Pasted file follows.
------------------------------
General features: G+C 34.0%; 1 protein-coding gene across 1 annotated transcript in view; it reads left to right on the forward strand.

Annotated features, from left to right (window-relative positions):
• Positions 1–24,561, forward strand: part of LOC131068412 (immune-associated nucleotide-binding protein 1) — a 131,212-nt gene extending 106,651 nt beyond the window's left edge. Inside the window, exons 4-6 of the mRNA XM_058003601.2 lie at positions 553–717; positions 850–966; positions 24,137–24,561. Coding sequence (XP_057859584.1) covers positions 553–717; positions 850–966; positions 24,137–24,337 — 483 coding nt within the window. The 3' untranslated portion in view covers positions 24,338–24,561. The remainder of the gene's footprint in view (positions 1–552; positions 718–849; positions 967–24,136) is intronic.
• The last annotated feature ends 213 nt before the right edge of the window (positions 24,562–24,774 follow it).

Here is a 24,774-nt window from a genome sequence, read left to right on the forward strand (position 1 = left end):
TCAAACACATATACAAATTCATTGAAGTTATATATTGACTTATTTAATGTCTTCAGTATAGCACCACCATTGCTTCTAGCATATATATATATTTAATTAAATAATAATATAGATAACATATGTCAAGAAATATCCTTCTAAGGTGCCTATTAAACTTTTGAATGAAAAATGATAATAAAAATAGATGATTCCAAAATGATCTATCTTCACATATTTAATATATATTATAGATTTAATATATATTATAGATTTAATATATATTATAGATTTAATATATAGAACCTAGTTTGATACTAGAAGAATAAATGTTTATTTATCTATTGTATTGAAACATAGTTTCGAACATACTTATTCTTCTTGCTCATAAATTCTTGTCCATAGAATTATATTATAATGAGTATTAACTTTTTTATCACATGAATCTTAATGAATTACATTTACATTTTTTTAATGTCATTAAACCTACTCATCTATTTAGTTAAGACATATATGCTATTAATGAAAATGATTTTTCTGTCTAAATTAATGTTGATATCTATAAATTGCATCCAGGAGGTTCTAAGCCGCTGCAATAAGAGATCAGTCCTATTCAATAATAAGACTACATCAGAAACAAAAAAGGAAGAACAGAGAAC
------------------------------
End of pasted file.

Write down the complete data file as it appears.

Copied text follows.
General features: G+C 34.0%; 1 protein-coding gene across 1 annotated transcript in view; it reads left to right on the forward strand.

Annotated features, from left to right (window-relative positions):
• Positions 1–24,561, forward strand: part of LOC131068412 (immune-associated nucleotide-binding protein 1) — a 131,212-nt gene extending 106,651 nt beyond the window's left edge. Inside the window, exons 4-6 of the mRNA XM_058003601.2 lie at positions 553–717; positions 850–966; positions 24,137–24,561. Coding sequence (XP_057859584.1) covers positions 553–717; positions 850–966; positions 24,137–24,337 — 483 coding nt within the window. The 3' untranslated portion in view covers positions 24,338–24,561. The remainder of the gene's footprint in view (positions 1–552; positions 718–849; positions 967–24,136) is intronic.
• The last annotated feature ends 213 nt before the right edge of the window (positions 24,562–24,774 follow it).

Here is a 24,774-nt window from a genome sequence, read left to right on the forward strand (position 1 = left end):
TCAAACACATATACAAATTCATTGAAGTTATATATTGACTTATTTAATGTCTTCAGTATAGCACCACCATTGCTTCTAGCATATATATATATTTAATTAAATAATAATATAGATAACATATGTCAAGAAATATCCTTCTAAGGTGCCTATTAAACTTTTGAATGAAAAATGATAATAAAAATAGATGATTCCAAAATGATCTATCTTCACATATTTAATATATATTATAGATTTAATATATATTATAGATTTAATATATATTATAGATTTAATATATAGAACCTAGTTTGATACTAGAAGAATAAATGTTTATTTATCTATTGTATTGAAACATAGTTTCGAACATACTTATTCTTCTTGCTCATAAATTCTTGTCCATAGAATTATATTATAATGAGTATTAACTTTTTTATCACATGAATCTTAATGAATTACATTTACATTTTTTTAATGTCATTAAACCTACTCATCTATTTAGTTAAGACATATATGCTATTAATGAAAATGATTTTTCTGTCTAAATTAATGTTGATATCTATAAATTGCATCCAGGAGGTTCTAAGCCGCTGCAATAAGAGATCAGTCCTATTCAATAATAAGACTACATCAGAAACAAAAAAGGAAGAACAGAGAAC